At the end of the nineteenth century, Scotland’s James Orr prepared a series of lectures on the “Progress of Dogma” in which he maintained that doctrine follows a logical sequence (from the most basic to the less basic concepts) and that the sequence is closely paralleled by the development of dogma within church history. The earliest centuries were characterized by speculation about God, according to Orr, and these were followed by periods in which scholars worked out the doctrine of man and sin (fifth century), Christ (fifth to seventh centuries), the Atonement (eleventh to sixteenth centuries), and the Christian life (post-Reformation). The nineteenth century completed the picture with a concern for eschatology. Orr’s system was a valuable and interesting overview of Christian history. But the twentieth century has proved it premature. Instead of building upon the gains of former years, modern theology seems intent on rejecting them and starting the sequence anew—at the beginning.

There is a crisis in theology in our day, and it centers increasingly on the doctrine of God. In his latest book, Exploration into God, Bishop J. A. T. Robinson calls it a “crisis in theism,” noting that on this point theologians more and more raise fundamental questions. What function does the word “God” have in philosophical or theological speech? Is “God-talk” meaningful? Is God necessary? Is he even there? Or is God merely the smile on the face of a cosmic Cheshire cat, as Julian Huxley said?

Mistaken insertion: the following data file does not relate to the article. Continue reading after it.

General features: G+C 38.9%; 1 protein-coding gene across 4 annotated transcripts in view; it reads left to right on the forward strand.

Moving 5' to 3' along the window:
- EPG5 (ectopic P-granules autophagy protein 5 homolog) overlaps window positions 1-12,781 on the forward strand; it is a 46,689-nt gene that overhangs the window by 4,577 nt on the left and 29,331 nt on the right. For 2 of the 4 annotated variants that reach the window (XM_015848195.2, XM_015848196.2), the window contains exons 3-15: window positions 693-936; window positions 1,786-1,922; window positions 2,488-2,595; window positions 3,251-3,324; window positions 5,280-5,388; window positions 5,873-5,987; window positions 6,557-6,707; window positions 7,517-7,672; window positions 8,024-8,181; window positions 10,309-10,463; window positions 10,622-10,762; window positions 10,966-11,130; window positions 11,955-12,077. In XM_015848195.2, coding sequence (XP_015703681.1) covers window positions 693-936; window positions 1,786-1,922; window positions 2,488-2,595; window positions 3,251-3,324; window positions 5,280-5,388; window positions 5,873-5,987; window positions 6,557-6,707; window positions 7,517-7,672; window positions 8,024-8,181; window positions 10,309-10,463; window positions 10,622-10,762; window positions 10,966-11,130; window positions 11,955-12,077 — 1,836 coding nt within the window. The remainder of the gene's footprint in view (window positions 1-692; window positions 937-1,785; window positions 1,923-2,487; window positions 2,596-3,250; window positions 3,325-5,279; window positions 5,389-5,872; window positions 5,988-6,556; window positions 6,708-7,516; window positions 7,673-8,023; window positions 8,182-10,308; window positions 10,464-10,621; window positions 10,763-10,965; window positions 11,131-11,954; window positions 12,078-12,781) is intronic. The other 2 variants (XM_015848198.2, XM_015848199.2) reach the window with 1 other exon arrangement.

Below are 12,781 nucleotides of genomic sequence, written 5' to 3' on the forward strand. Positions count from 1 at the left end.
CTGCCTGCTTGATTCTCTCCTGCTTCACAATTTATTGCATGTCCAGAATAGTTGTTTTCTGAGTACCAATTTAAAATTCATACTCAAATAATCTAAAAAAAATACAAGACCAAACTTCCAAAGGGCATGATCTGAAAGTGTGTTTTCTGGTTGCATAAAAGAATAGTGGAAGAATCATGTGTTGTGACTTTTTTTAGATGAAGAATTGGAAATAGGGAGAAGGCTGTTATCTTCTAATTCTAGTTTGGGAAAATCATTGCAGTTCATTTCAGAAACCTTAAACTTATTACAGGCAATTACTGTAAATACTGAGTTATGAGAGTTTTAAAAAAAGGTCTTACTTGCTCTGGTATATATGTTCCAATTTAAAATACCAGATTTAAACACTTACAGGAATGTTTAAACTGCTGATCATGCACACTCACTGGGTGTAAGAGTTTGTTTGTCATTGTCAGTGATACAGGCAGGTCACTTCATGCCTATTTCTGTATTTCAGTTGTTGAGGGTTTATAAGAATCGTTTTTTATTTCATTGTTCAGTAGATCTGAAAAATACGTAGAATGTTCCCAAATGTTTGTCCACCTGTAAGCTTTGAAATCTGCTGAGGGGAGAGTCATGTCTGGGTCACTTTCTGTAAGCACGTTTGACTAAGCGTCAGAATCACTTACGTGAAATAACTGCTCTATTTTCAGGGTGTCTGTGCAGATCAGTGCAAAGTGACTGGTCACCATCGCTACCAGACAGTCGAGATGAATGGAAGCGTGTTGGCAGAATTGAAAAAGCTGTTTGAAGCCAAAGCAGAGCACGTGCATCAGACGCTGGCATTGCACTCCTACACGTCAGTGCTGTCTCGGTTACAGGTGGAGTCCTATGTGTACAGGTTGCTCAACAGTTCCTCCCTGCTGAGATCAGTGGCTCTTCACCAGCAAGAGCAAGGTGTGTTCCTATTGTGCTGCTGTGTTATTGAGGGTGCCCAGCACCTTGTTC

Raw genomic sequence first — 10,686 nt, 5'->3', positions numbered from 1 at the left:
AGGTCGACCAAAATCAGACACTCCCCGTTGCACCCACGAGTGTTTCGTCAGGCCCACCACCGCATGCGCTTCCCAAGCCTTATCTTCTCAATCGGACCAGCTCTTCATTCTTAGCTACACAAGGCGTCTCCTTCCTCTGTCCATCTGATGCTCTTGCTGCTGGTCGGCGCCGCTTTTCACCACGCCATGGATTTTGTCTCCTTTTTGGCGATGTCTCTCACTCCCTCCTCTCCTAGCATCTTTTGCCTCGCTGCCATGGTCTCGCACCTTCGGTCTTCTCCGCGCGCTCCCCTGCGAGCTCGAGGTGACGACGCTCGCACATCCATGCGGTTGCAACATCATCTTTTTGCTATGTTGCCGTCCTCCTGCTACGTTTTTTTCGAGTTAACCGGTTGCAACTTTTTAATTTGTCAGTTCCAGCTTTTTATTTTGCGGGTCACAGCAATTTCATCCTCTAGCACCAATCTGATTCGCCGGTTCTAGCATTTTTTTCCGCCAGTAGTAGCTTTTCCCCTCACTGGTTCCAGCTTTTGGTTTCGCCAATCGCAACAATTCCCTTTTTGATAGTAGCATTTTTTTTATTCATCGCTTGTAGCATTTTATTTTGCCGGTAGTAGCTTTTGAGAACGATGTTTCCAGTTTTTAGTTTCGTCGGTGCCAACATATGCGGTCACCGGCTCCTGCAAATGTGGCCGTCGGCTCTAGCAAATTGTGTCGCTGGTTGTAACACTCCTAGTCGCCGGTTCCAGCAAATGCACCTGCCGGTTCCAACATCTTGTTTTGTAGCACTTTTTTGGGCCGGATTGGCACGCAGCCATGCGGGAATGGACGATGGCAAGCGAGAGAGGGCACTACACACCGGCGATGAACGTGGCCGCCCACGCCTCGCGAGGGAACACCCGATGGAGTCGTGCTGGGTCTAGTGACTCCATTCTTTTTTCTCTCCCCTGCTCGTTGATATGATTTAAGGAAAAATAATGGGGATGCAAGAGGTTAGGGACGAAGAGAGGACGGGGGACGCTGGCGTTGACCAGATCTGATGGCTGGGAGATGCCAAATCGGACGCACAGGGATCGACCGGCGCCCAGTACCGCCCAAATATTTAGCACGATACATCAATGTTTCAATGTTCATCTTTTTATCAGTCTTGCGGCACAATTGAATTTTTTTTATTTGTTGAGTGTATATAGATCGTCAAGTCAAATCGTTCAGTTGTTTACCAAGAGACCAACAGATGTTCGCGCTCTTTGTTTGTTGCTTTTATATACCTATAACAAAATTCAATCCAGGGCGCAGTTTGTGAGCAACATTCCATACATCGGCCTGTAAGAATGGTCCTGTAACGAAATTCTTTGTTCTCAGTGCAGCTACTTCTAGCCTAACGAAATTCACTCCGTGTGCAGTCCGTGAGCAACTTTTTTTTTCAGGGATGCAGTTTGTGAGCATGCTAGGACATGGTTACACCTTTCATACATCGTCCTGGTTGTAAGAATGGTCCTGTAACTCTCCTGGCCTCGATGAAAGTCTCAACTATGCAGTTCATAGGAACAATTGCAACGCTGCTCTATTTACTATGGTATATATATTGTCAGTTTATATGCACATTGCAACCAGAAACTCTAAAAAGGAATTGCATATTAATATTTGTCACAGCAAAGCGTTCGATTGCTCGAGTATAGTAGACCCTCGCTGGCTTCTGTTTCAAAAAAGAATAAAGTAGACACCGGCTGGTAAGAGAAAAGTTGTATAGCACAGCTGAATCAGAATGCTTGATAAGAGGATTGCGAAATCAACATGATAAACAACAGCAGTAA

The roots of the current crisis are not far beneath the surface. Rejecting the wisdom of the fathers and, more importantly, the substance of the biblical revelation, and basing much of their speculation upon the belief that God no longer seems to function in the cosmos, theologians like Robinson, Tillich, Van Buren, Altizer, and Bultmann dismiss the objective reality of a supernatural God. In the present crisis, many voices compete for recognition, and the speeches they give are different. All seem to agree, however, that the subject of the speech eludes description, and to acknowledge (sometimes wistfully) that it is hardly a surprise that some wish to dispense with it entirely.

Robinson builds on Martin Buber to speak of God in the “I-Thou” relationship, but man’s awareness of this comes not so much through communion with a supernatural God as in the midst of communion with finite things. Tillich’s God is “being-itself,” but not a being and hence neither the Creator of things nor the Redeemer of men in Christ. Bultmann posits a God known only existentially, thus a God who is known neither historically (in the sense of past history) nor propositionally in Scripture. Van Buren, the most radical of the “death of God” theologians, views metaphysical God-statements as meaningless—not, however, because modern man is losing a legitimate sense of God, but because Christianity is really about man anyway and God-talk no longer illumines anthropology. In his reconstruction God ceases to exist at all.

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Many modern theologians also concur in the view that radical speculation is justified by the uselessness of old concepts. Man has come of age, they argue, and modern man looks to science rather than to God to solve his basic problems. But there is reason to question this defense. The man in the street, for whom the theologians allegedly make their readjustments, apparently finds less trouble in accepting the reality of God than do the theologians. At the Miami Beach assembly of the National Council of Churches, one-third of the delegates could not affirm unqualified belief in the reality of God. Yet year-end Gallup polls show that 97 per cent of adult Americans still claim to believe in God and that forty-five out of one hundred say they attend church regularly. The last figure actually represents a small rise over 1966.